Point2d result = Game.poolPoint2d.newObject();
    result.x = x;
    result.y = y;
    return result;

Then I called the search/replace function of my editor to replace all ‘new Point2d(‘ to ‘Point2d.create(‘, so it took me only a few seconds to get my code working with the new instantiation process. But of course now the biggest problem is to call the free method every time needed. There’s no magical solution, you have to check all the code and insert free methods where appropriate.

But I used another dirty process to help me, so that I can easily find objects that where not properly disposed.

Finding the bad boys – finalize method

As I said the problem now is to find every occurrence of the pooled objects, and reycle them. The thing is that these objects are usually small objects that are used a lot, which makes things a lot harder. So I find a dirty solution that helped me A LOT.

First you must have some kind of methods to reproduce easily the same game scenario all the time. What I did in my case is that I used the fact that a game is being runned in the background when you launch the game and just stay in the menu screen. So I lock the random number algorithm, I launch a few hundreds of game cycles and exit when I reach cycle 3000.

Every time I reach cycle 3000 I take a screenshot of the game, this will allow me to check if changes I did do not impact the game scenario. this is very useful because sometimes objects you want to free might be used by other unsuspected objects, so you must make sure that there’s no regression after using object pools.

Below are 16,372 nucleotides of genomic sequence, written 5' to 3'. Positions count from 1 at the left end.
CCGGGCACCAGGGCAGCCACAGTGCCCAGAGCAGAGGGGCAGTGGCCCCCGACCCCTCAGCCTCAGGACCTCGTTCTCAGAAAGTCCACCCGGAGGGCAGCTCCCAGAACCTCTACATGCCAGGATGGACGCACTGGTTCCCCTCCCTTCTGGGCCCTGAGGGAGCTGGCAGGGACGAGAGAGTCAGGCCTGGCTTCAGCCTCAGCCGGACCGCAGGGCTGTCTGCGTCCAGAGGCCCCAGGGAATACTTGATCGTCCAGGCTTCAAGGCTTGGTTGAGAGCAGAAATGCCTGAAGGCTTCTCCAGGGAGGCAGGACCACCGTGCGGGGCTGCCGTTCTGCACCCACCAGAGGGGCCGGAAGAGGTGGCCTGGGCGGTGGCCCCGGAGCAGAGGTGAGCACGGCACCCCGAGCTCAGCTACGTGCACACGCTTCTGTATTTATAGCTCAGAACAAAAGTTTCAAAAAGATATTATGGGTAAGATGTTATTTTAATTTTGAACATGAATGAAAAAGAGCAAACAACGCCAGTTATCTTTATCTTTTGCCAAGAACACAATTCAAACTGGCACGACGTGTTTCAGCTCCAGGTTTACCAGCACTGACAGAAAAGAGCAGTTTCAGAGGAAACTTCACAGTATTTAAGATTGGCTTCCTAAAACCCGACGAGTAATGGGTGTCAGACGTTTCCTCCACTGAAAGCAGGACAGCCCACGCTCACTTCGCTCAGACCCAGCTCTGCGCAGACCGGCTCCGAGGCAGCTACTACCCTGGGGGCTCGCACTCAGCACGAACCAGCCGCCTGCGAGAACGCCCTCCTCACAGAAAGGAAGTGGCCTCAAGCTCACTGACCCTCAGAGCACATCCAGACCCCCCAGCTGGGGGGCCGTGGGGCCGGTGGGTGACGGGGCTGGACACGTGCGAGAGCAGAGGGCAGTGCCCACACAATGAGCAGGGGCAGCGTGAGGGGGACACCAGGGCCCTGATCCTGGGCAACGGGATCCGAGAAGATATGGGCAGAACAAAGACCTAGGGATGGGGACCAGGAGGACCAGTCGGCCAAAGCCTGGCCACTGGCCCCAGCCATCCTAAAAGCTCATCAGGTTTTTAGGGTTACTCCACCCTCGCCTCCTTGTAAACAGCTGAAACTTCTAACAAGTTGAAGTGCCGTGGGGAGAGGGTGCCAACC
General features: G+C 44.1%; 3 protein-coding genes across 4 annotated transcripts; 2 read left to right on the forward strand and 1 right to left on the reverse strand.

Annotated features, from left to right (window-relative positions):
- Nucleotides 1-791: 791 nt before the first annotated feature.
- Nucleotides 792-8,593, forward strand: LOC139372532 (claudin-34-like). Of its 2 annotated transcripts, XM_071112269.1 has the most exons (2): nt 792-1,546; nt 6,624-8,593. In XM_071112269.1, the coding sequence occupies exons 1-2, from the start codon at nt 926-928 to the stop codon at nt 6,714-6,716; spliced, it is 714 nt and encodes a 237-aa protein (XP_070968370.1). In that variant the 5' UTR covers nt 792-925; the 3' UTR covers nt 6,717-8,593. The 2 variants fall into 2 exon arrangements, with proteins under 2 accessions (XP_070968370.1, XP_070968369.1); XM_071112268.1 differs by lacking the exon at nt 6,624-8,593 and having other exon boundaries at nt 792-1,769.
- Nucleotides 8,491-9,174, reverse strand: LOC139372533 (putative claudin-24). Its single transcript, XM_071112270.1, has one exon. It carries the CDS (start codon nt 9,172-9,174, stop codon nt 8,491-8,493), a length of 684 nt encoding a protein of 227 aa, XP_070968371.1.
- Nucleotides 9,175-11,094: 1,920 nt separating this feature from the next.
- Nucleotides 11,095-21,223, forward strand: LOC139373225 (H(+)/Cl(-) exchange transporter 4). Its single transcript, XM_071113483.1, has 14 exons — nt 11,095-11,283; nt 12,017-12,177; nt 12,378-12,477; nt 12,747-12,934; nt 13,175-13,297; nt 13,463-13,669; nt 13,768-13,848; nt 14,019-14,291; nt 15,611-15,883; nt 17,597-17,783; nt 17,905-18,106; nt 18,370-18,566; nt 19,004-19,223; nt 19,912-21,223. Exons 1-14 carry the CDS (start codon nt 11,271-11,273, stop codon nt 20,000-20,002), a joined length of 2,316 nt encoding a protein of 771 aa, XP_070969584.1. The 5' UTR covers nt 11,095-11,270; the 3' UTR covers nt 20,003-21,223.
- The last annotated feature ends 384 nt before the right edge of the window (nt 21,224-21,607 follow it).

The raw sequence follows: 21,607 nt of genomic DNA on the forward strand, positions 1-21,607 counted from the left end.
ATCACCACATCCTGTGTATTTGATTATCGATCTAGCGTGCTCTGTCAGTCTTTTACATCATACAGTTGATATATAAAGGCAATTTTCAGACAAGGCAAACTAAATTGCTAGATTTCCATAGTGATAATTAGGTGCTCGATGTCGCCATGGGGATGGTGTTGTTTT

Now I also have to know what objects where not properly cleaned during these cycles. To do so I have to override the finalize method of the pooled object, the finalize method is called when garbage collector is cleaning memory, and warn the user that the object was not properly cleaned, problem is there can be thousands of objects, and in the finalize method you don’t really know how this object was created.

So, we will modify the object constructor and the initialize method, to store the stack trace of the constructor. Getting the stack trace is pretty easy using ‘Thread.currentThread().getStackTrace()’, just parse the result, remove useless stacks, and just get the ONE line you want:

public static String getRevelantStackTrace()
    for (StackTraceElement ste : Thread.currentThread().getStackTrace())
        if (!ste.getClassName().startsWith("java."))
            if (!ste.getClassName().startsWith("sun."))
                if (!ste.getClassName().startsWith("your.useless.packages"))
                    return ste.toString();
    return "";

In the pooled object just store this information at initialize/constructor (don’t forget to remove it when releasing the game !), and use a HashMap in the finalize method to count occurences

public static final HashMap<String, Integer>    stackCount    = new HashMap<String, Integer>();
protected void finalize() throws Throwable
    int cnt = 0;
    if (stackCount.containsKey(stackTrace))
        cnt = stackCount.get(stackTrace);
    stackCount.put(stackTrace, cnt);

When the game reaches the 3000 cycles, just print the content of the stackCount object, and you can see where and who created those. In order to get better result, you should call the garbage collector manually every few cycles ‘System.gc();’

You will get the stack relevant object/line that created the bad object, reuse or recycle it, and you’re done !

Sorry, comments are disabled since a long time as I was getting too much spam, I will think of a way to re-enable them someday


Creative Commons License
This page is licensed under a Creative Commons Attribution 4.0 International License.

Basically you can do almost anything you want as long as you give the correct attribution (link to my domain, my twitter, or this page for example)

The code itself (classes, functions,…) is not copyrighted (CC0), you can do whatever you want with it

Comments are closed.